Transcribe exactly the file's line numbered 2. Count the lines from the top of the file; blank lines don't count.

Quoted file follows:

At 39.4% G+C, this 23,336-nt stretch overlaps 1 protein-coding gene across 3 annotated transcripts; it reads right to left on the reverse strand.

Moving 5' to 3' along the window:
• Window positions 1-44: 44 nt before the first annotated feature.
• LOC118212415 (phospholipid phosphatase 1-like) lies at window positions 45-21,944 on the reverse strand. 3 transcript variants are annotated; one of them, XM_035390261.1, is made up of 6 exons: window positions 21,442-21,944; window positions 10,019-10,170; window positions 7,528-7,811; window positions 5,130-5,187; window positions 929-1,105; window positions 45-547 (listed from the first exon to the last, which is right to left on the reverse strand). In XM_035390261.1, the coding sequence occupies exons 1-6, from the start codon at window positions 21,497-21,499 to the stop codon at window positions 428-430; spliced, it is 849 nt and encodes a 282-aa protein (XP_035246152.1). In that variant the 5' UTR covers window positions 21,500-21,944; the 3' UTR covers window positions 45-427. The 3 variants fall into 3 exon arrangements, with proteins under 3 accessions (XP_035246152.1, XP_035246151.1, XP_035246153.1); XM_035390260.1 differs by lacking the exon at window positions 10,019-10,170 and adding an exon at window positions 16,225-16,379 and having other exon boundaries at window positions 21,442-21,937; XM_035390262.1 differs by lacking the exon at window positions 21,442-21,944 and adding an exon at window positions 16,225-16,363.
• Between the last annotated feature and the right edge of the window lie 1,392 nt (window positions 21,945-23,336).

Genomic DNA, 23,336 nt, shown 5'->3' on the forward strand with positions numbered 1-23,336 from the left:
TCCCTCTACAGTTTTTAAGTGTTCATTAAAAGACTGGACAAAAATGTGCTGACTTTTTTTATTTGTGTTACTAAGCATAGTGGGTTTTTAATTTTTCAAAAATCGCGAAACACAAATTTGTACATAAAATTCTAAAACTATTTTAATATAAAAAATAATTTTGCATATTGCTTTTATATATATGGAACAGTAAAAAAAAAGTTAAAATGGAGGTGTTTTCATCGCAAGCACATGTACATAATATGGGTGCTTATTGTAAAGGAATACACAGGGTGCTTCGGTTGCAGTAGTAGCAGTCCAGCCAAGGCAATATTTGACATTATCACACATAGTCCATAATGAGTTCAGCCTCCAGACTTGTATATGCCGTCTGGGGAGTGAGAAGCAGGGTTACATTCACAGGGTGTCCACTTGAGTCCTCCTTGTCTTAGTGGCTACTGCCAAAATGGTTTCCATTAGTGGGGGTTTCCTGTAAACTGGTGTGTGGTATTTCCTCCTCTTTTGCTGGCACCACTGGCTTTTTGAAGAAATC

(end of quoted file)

Moving 5' to 3' along the window: